"§ 2. Power in general assembly — Enactment and style of laws. — The Legislative power, under this Constitution, shall be vested in two houses, the one to be called the senate, the other the house of representatives; and both together the general assembly. The concurrence of the two houses shall be necessary to the enactment of laws."
Although we have interpreted our State Constitution to forbid unconditional delegation of legislative power, see City of Warwick v. Warwick Regular Firemen's Association, 106 R.I. 109, 113, 256 A.2d 206, 209 (1969), we have also recognized the need for administrative expertise in the discharge of certain legislative functions. Davis v. Wood, R.I., 427 A.2d 332, 335-36 (1981); J.M. Mills, Inc. v. Murphy, 116 R.I. 54, 61, 352 A.2d 661, 665 (1976); see State v. Peloquin, R.I., 427 A.2d 1327, 1330 (1981). Indeed, we have long been mindful of the notion expressed by the North Carolina Supreme Court that
"the problems which a modern legislature must confront are of such complexity that strict adherence to ideal notions of the non-delegation doctrine would unduly hamper the General Assembly in the exercise of its constitutionally vested powers." Adams v. North Carolina Department of Natural Economic Resources, 295 N.C. 683, 696-97, 249 S.E.2d 402, 410 (1978).
Cf. South Terminal Corp. v. Environmental Protection Agency, 504 F.2d 646, 677 (1st Cir. 1974) (agency must have flexibility; Congress cannot acquire sufficient information to manage detailed process of enforcement).
Thus, this court has acknowledged that "limited portions of the legislative power, if confined in expressly defined channels, may be vested by the general assembly in other bodies which it authorized to act as its agents or auxiliaries in carrying out its constitutional duties." Opinion to the Governor, 88 R.I. 202, 205, 145 A.2d 87, 89 (1958).
In sum, the delegation of legislative functions is not a per se unconstitutional action. Instead, it is the conditions of the delegation — the specificity of the functions delegated, the standards accompanying the delegation, and the safeguards against administrative abuse — that we examine in determining the constitutionality of a delegation of power. See Davis v. Wood, R.I., 427 A.2d 332, 335-36 (1981); De Petrillo v. Coffey, 118 R.I. 519, 524, 376 A.2d 317, 319 (1977); J.M. Mills, Inc. v. Murphy, 116 R.I. 54, 61, 352 A.2d 661, 665 (1976); Jennings v. Exeter-West Greenwich Regional School District Committee, 116 R.I. 90, 98, 352 A.2d 634, 638-39 (1976); City of Warwick v. Warwick Regular Firemen's Association, 106 R.I. 109, 118, 256 A.2d 206, 211 (1969). See generally A.L.A. Schechter Poultry Corp. v. United States, 295 U.S. 495, 551, 55 S.Ct. 837, 852, 79 L.Ed. 1570, 1591 (1935) (Cardozo, J., concurring) (delegation permissible when "canalized within banks that keep it from overflowing"); Panama Refining Co. v. Ryan, 293 U.S. 388, 421, 55 S.Ct. 241, 249, 79 L.Ed. 446, 459 (1935) (despite need for wide range of administrative flexibility, constitutional system requires limitation).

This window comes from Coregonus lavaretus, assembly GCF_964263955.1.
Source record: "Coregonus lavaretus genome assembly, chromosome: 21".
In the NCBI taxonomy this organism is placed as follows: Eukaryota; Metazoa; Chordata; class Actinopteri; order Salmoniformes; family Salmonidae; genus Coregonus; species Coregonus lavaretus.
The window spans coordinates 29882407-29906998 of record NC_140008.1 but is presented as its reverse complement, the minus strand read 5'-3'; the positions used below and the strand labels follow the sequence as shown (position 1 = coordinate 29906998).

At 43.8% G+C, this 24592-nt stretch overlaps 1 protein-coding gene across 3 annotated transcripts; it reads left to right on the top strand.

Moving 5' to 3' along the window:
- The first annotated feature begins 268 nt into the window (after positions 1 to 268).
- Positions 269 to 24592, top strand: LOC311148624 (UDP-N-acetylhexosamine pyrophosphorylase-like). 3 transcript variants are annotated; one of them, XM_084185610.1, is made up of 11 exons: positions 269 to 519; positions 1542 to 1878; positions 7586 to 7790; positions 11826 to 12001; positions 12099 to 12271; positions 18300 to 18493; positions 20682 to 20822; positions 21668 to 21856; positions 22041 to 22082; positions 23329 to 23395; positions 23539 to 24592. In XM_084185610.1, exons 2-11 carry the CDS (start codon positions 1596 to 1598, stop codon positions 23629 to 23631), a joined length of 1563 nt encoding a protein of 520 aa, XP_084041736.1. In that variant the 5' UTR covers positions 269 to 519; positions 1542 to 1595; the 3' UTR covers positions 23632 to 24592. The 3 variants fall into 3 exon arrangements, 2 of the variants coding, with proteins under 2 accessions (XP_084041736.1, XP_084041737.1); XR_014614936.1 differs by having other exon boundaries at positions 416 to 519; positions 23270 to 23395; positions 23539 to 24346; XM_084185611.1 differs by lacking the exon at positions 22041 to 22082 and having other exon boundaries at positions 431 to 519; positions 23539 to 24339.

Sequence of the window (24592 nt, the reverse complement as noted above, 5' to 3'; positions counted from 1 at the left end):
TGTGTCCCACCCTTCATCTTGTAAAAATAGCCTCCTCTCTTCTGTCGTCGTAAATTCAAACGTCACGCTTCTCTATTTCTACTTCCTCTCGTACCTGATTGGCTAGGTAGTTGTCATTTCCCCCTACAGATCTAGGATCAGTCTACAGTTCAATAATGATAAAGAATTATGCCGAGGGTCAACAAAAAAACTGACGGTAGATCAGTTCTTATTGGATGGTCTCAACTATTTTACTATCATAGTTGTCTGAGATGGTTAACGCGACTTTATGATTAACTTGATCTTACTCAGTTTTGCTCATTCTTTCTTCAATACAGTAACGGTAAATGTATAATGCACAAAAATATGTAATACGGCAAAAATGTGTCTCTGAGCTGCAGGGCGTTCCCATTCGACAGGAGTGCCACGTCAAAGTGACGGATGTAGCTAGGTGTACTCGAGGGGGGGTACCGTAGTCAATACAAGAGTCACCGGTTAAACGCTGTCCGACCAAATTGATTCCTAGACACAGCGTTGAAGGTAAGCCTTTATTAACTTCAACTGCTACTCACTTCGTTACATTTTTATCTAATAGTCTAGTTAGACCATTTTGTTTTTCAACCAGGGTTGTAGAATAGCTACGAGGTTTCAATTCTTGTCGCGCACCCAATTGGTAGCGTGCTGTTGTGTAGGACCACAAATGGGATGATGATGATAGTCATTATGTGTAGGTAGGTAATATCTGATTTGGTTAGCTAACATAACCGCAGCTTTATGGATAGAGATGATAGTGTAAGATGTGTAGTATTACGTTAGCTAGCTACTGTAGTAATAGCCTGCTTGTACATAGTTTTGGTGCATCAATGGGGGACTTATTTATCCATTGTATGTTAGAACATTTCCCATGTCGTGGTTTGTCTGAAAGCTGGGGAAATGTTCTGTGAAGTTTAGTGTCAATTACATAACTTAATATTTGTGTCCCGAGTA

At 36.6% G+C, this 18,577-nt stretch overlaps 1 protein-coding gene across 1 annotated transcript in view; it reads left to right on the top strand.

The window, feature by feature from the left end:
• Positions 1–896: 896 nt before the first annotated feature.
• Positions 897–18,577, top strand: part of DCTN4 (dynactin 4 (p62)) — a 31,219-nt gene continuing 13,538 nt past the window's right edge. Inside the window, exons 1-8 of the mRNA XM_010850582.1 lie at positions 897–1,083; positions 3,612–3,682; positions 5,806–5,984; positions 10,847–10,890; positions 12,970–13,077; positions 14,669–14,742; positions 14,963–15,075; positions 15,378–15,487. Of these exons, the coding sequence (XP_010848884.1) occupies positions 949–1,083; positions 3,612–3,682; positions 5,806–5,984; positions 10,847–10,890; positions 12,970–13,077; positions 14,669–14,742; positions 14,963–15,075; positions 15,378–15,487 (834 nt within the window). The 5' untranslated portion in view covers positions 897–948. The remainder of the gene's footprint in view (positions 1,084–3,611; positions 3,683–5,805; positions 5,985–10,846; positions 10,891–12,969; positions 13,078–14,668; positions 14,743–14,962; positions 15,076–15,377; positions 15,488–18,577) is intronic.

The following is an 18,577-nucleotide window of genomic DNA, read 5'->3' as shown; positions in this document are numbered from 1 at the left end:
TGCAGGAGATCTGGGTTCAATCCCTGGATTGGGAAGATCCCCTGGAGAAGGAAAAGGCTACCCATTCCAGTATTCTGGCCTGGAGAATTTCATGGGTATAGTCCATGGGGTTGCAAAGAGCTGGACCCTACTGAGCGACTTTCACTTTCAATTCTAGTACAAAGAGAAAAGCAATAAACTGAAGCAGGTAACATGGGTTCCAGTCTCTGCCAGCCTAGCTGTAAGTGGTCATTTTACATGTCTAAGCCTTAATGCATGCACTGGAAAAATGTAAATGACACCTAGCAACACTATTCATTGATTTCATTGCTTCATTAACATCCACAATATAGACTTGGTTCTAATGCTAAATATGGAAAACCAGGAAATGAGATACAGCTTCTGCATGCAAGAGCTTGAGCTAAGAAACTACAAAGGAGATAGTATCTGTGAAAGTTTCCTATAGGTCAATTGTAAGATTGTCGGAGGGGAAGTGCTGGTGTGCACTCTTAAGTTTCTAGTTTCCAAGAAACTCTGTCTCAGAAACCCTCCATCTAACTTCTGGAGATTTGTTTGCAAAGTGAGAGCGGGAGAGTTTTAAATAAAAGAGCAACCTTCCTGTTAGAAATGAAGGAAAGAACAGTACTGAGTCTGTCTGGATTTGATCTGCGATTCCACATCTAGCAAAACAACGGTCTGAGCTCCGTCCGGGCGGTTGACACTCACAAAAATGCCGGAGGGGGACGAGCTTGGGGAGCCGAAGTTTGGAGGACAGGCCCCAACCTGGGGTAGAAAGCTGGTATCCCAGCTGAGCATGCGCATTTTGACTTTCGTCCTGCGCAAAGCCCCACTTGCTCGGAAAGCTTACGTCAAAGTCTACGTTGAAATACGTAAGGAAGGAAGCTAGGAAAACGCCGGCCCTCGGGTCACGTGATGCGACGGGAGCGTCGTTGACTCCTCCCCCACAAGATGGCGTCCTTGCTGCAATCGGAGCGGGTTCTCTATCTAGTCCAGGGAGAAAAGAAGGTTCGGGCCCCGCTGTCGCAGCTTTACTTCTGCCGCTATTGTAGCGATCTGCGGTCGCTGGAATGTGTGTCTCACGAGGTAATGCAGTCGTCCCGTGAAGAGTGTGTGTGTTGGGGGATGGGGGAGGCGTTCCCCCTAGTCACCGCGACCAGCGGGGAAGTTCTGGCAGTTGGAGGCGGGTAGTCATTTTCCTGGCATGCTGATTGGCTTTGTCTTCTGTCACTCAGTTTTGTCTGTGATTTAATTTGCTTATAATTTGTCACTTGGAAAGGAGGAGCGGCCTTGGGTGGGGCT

In Davis v. Wood and J.M. Mills, Inc. v. Murphy, both supra, we upheld delegations that provided general directions to the administrative agencies. By enunciating sufficiently intelligible standards, the Legislature had adequately guided the actions of the administrative agencies.
Guided by these principles, we now direct our attention to the statute establishing the Coastal Resources Management Council, G.L. 1956 (1980 Reenactment) §§ 46-23-1 to 46-23-17, as enacted by P.L. 1971, ch. 279, § 1. In § 46-23-1 the Legislature clearly delineated the policy underlying the creation of the council:
"to preserve, protect, develop and where possible, restore the coastal resources of the state for this and succeeding generations through comprehensive and coordinated long-range planning and management designed to produce the maximum benefit for society from such coastal resources * * *."